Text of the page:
What Do Jamaican Children Speak?
What Do Jamaican Children Speak? A Language Resource presents a profile of aspects of the lexicon and of the morphosyntax of the speech of Jamaican three-year-olds across the island in their first year of entry into the public school system, the basic school. It is intended to serve as a resource for creolists and acquisitionists, for academics in education, for teachers of literacy and language education, as well as for intermediary and advanced tertiary-level linguistics and education students.
The language to which the children are exposed – their model in acquisition – is characterized by extreme variation and viewed as the “weaving” of features belonging to the two language systems, Jamaican Creole and Jamaican English. This variation is not random or chaotic, however. The patterns of language choice by the children are investigated, showing clearly how it is that features associated with each of the languages are woven in their speech. These findings are used as a basis for recommending an approach grounded in language awareness as the choice pedagogy for the language and literacy classroom in a language environment such as that in Jamaica.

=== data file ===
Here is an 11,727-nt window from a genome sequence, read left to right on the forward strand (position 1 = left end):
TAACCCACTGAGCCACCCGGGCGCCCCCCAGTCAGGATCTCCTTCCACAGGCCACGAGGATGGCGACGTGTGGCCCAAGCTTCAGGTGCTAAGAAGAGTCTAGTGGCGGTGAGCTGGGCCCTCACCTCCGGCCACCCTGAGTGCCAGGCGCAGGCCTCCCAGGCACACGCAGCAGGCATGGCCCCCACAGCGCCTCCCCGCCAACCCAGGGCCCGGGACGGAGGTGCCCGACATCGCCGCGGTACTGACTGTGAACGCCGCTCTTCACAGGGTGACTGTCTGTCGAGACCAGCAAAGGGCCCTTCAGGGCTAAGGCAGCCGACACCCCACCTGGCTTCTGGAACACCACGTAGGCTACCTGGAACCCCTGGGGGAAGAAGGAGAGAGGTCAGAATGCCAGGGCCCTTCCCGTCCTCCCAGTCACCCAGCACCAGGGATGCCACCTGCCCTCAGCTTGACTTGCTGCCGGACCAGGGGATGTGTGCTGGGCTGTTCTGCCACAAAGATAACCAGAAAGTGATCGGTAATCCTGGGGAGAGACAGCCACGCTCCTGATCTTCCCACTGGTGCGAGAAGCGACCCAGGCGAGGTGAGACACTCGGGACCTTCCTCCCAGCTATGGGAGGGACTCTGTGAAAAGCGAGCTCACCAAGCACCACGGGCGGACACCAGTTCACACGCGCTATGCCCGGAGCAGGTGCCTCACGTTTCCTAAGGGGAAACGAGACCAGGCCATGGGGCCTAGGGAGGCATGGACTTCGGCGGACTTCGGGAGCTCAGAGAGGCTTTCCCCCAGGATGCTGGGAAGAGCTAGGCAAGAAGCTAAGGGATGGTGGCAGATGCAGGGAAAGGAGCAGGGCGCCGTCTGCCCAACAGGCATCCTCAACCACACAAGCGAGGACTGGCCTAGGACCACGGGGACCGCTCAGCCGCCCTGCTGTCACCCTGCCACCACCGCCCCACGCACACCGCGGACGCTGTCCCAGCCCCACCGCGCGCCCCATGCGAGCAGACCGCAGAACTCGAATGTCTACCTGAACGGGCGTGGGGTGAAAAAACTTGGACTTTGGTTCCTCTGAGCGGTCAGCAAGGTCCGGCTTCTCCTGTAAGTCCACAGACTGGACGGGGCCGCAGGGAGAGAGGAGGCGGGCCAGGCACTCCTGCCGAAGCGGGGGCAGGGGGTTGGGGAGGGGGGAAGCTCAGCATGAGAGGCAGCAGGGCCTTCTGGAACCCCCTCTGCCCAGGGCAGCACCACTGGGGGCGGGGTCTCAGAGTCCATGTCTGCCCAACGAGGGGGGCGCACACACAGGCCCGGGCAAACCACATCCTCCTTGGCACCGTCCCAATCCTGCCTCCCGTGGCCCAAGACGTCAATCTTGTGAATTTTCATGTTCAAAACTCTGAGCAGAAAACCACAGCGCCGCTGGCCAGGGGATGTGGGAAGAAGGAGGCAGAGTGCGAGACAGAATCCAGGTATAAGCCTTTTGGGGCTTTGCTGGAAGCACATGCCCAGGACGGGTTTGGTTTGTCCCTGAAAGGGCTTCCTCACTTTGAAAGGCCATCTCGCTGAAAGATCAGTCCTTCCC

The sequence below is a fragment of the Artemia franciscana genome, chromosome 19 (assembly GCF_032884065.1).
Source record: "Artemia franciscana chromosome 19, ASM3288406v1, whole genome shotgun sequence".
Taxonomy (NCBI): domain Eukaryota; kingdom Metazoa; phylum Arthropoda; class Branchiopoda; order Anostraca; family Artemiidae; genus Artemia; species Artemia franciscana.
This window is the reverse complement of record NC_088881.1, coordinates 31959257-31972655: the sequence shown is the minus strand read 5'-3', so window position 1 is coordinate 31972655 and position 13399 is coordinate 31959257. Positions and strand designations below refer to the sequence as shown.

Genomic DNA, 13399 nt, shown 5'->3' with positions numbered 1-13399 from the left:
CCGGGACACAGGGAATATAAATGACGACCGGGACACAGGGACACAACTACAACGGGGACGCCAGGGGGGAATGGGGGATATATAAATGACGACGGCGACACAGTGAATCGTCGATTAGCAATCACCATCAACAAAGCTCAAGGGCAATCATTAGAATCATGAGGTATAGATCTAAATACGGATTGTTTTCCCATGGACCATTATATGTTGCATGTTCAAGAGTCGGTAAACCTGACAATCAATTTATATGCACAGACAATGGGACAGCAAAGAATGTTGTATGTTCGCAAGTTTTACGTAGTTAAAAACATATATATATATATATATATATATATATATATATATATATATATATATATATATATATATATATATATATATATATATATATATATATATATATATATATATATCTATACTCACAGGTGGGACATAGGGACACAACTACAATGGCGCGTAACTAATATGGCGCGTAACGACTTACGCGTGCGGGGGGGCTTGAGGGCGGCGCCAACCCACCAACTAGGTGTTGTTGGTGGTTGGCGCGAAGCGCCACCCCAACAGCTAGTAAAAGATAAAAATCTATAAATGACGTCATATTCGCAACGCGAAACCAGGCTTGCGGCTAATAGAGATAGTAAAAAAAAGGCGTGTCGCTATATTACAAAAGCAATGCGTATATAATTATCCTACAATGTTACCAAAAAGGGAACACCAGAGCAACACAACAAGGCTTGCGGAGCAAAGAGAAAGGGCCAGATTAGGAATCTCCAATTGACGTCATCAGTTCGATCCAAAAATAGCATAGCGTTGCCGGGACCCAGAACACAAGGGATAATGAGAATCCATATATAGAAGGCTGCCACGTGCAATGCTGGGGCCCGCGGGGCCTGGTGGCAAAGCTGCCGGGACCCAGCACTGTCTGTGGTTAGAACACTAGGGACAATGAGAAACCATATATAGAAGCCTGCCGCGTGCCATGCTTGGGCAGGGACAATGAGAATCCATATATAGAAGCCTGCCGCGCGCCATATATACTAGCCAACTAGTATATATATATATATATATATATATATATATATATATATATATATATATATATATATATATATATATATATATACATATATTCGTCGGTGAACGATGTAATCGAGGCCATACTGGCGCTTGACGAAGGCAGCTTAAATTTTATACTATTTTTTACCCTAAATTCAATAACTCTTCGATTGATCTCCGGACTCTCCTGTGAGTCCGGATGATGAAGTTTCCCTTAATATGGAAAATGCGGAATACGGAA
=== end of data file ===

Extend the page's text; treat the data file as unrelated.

Linguistic analysis, then, is used as a platform, a basis on which to understand the nature of the language that has been acquired by the children and used by them, leading to an informed picture of a possible way forward in English language education, allowing the teacher to transform what are frequently considered hindrances to learning English, into opportunities for learning the language.
MICHELE M. KENNEDY is Senior Lecturer in Linguistics, Department of Language, Linguistics and Philosophy, the University of the West Indies, Mona, Jamaica.